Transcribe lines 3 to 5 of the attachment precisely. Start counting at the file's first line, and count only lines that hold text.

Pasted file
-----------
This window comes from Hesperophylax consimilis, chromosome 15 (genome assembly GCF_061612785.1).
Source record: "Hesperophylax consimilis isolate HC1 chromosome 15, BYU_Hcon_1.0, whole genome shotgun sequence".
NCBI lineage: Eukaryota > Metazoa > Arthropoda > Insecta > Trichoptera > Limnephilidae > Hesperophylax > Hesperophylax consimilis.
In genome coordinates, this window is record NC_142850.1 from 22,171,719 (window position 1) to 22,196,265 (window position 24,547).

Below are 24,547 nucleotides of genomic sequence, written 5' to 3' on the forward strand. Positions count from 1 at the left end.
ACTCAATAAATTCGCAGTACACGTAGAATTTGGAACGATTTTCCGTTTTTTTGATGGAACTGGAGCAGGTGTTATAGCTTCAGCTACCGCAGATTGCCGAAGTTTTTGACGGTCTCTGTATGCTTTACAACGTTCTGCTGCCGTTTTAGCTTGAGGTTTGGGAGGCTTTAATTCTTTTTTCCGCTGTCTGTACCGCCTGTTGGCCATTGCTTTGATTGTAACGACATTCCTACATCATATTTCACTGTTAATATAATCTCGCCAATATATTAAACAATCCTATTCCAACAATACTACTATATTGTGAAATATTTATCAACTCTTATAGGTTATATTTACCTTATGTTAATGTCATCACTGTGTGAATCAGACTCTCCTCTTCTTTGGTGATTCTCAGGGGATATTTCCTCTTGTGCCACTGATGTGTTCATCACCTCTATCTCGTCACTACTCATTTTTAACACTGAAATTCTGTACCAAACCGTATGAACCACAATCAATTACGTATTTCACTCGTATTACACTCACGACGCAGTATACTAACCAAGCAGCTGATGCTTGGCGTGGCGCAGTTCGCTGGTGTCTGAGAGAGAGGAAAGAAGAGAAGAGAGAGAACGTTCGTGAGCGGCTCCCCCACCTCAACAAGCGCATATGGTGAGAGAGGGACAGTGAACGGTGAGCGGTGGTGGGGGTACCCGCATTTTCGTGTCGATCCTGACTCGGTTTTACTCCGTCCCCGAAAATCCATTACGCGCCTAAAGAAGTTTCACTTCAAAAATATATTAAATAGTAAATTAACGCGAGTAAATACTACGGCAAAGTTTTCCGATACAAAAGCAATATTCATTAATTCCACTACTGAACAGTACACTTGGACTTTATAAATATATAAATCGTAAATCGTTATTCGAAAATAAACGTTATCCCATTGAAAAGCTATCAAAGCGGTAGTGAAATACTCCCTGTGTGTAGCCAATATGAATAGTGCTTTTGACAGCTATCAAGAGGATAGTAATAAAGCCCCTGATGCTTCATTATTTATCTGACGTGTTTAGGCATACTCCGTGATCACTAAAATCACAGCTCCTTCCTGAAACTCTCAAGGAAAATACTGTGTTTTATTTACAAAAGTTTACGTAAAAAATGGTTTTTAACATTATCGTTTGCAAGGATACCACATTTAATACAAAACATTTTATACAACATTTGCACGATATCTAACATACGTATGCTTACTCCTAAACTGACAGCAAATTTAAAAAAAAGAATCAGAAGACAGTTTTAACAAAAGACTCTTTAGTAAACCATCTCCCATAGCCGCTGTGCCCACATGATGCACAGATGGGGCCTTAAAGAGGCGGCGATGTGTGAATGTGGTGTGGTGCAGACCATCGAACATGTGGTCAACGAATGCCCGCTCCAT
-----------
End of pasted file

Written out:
NCBI lineage: Eukaryota > Metazoa > Arthropoda > Insecta > Trichoptera > Limnephilidae > Hesperophylax > Hesperophylax consimilis.
In genome coordinates, this window is record NC_142850.1 from 22,171,719 (window position 1) to 22,196,265 (window position 24,547).

Below are 24,547 nucleotides of genomic sequence, written 5' to 3' on the forward strand. Positions count from 1 at the left end.